"The five principles of aloha, when practiced together, awaken our awareness of our human potential and the sacredness of our life. We taste the profound and lasting joy this awareness can bring, and we begin to actively seek the things and lifestyle that bring us this type of joy. We forsake empty, momentary thrills for whatever brings deeper, lasting, meaningful pleasure.
"To fully appreciate the Third Way of thinking that underlies the pleasure prescription, you must understand the concept of Oceanic maturity. Healthy pleasure is an experience beyond brief intense, uninhibited, and childlike stimulation. To live by the pleasure prescription is to develop a maturity that transcends socioeconomic security, social approval, or private success. Healthy pleasure requires much more than the economic ascendancy emphasized by Western psychology or the spiritual transcendence stressed by Eastern psychology. It requires the type of emotional maturity understood and practiced by the Oceanic cultures.
"In Western culture, adulthood is defined by independence, and cleverness in acquiring, keeping, and protecting assets. In the Eastern paradigm, maturity is based more on individual spiritual criterion. Introspection is emphasized and acquiring individual wisdom and knowledge is a major focus. The Polynesian definition of maturity — being in a growing relationship with others and the world — is seldom a criterion for status in the East or job advancement in the West.
"The Third Way, living by the principles of aloha, emphasizes tolerance and forgiving interdependence. People are of the world, not in it, and so a person is judged adult by behaving responsibly and caringly for the world and by being able to take great pleasure from small things. The enchanted view of the world held by children is seen as the way to adult maturity, not a distraction from it.
"Maturity is a pleasurable life based on daily balanced, respectful interaction with the earth, and a freedom from needing some thing or some insight to flash us into happiness. Unhappiness is not to be avoided but learned from; happiness is to be appreciated but never taken for granted. And, pleasure is a natural gift for caring, not an entitlement. Pleasure is the experience of living life to our full potential without diminishing — but enhancing — others' potential for a joyful life.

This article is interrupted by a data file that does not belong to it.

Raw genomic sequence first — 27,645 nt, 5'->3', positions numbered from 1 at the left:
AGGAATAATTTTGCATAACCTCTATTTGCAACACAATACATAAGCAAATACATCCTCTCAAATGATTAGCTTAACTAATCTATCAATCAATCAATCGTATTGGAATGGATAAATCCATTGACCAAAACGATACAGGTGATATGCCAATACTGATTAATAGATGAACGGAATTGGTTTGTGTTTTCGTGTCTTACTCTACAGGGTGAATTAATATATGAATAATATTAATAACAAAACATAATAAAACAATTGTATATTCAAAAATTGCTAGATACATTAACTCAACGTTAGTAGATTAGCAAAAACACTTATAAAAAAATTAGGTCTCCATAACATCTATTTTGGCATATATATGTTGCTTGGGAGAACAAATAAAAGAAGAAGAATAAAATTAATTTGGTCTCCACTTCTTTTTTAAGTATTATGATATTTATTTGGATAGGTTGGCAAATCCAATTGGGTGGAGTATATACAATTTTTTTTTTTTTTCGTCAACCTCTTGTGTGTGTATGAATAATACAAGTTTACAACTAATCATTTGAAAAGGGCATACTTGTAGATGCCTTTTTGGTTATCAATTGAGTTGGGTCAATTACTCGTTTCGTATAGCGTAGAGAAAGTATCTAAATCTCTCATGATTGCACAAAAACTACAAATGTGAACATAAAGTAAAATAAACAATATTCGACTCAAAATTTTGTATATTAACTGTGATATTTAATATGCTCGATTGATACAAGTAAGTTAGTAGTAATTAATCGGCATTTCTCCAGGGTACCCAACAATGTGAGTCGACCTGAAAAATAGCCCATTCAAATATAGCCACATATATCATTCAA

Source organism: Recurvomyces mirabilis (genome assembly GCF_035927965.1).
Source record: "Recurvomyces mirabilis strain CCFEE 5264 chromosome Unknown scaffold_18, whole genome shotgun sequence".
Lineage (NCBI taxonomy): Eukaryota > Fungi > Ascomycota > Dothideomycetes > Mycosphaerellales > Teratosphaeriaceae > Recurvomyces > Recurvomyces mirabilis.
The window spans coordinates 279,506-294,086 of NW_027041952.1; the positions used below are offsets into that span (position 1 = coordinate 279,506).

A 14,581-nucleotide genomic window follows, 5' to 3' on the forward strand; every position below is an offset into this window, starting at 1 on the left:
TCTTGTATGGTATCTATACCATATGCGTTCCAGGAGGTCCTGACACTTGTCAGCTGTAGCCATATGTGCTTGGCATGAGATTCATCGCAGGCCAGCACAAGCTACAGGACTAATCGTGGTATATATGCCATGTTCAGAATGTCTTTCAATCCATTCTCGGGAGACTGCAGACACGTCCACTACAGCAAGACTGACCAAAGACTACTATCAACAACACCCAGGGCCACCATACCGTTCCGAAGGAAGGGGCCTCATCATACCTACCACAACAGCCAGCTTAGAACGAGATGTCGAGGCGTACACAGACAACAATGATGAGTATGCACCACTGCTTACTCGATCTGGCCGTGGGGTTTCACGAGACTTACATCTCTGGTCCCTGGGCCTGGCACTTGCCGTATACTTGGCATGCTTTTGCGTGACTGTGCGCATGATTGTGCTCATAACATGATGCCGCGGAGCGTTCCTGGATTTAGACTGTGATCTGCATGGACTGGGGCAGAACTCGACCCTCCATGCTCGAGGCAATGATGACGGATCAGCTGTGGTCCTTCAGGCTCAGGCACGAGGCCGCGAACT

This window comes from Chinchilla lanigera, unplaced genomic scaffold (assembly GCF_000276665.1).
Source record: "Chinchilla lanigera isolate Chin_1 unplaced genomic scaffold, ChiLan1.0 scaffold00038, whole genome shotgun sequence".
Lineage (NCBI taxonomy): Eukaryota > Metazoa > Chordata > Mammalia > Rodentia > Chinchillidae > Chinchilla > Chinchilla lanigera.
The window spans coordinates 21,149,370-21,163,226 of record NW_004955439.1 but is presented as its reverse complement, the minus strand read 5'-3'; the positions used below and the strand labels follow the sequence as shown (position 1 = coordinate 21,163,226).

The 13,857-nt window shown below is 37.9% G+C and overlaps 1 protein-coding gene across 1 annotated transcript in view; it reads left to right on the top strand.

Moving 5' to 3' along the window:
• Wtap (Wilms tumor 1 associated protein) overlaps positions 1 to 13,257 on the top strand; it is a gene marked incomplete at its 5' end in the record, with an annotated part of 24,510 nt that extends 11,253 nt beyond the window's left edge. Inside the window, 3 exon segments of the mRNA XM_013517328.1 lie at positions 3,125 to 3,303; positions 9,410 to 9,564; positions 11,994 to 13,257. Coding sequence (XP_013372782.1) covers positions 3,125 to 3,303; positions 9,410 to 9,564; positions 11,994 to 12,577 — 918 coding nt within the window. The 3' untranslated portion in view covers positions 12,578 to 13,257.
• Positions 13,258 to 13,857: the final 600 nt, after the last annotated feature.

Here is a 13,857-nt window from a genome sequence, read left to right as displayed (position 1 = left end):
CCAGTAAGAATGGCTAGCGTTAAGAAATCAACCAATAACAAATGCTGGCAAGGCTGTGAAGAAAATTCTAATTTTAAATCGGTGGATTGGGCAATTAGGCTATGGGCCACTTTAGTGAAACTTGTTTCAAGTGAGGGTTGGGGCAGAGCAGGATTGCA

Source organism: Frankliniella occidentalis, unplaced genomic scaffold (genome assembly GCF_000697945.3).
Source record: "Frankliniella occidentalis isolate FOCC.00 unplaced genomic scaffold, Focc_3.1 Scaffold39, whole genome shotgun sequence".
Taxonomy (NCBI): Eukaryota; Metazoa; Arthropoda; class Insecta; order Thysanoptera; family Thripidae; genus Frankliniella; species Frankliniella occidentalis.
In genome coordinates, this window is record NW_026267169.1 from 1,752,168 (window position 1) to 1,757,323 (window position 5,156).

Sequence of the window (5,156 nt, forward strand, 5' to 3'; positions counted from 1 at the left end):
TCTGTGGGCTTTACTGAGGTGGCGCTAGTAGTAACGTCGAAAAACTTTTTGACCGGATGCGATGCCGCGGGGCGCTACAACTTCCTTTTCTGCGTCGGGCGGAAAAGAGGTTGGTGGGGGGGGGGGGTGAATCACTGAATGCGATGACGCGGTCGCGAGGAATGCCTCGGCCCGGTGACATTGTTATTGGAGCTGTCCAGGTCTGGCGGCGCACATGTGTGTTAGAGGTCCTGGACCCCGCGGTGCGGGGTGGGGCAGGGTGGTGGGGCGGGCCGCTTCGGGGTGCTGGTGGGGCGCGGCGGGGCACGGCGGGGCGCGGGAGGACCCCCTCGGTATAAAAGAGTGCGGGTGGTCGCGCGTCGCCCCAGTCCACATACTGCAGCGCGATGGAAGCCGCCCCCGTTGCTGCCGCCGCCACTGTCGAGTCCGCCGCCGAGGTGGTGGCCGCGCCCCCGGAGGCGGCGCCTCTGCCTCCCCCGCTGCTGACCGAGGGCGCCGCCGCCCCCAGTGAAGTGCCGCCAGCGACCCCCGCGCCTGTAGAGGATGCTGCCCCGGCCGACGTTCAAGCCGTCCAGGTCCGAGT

"If we view pleasure as a reward for doing and having, we will forever seek it, but never truly possess it. This is because it is based on 'things,' fulfilling internal desires with outside rewards. All desire states are by their very nature temporary, and desire causes desire. Thus, when we have everything we want, we always seem to want more. Progress, development, and change can be highly valued, but only serve to stimulate the drive to more 'getting.'
"If we take the view that pleasure is to be found in self-knowledge and individual insight, too much contentment becomes suspect as indicating worldly rather than spiritual involvement. Like the happiness derived from consumerism, joy from personal discovery is also transitory. The brain never says 'that's enough,' because the brain is wired to pursue never-ending self-preservation.
"Both these approaches stress the importance of not being happy with what you have or how you are. The Third Way of the Oceanic cultures teaches the exact opposite. Instead of always going somewhere, Polynesian culture understands being here. Pleasure comes from joining and helping more than from competitive winning or comparative individual wisdom. It is enough to fish today, to talk to the ocean and its inhabitants, and to share the catch of the day with your neighbors even if you give all your fish away before you get home. They are involved in the joy of sharing all aspects of their existence. What is acquired along the way of the Polynesian path is a true feeling of belonging.
"Buddha taught that 'the cause of suffering is desire, and the antidote to suffering is the cessation of desire.' We are often directed more by our desire for intensity and things than the soul's need for beauty and shared delight. We think that having what we want will bring us joy, but the pleasure principle teaches that true happiness comes with wanting what we have.
"We spend about 15 percent of our waking life eating and taking care of personal bodily hygiene. The health terrorism has taken much of the fun out of even these activities, almost ruining what I call our vegetative joy. We are told that taste is secondary or even a distraction from our health and that we must eat only low fat, high fiber, low cholesterol diets. We have little time to linger in the shower or enjoy a leisurely tooth brushing without attending to ridding ourselves of deadly germs and dental plaque. We seldom even have time for a slow, restful, contemplative bowel movement because we are thinking about our next obligation or attending to the texture and consistency of our waste as another possible health alarm. We are given more and more medical self-test kits so we can detect the earliest possible warning signs. Like people with overly sensitive home security alarms, we end up prisoners of our own fears. As if the purpose of life itself were to be healthy, we lead our lives not knowing that the purpose of health is to find the higher purpose in life — mature, shared pleasure."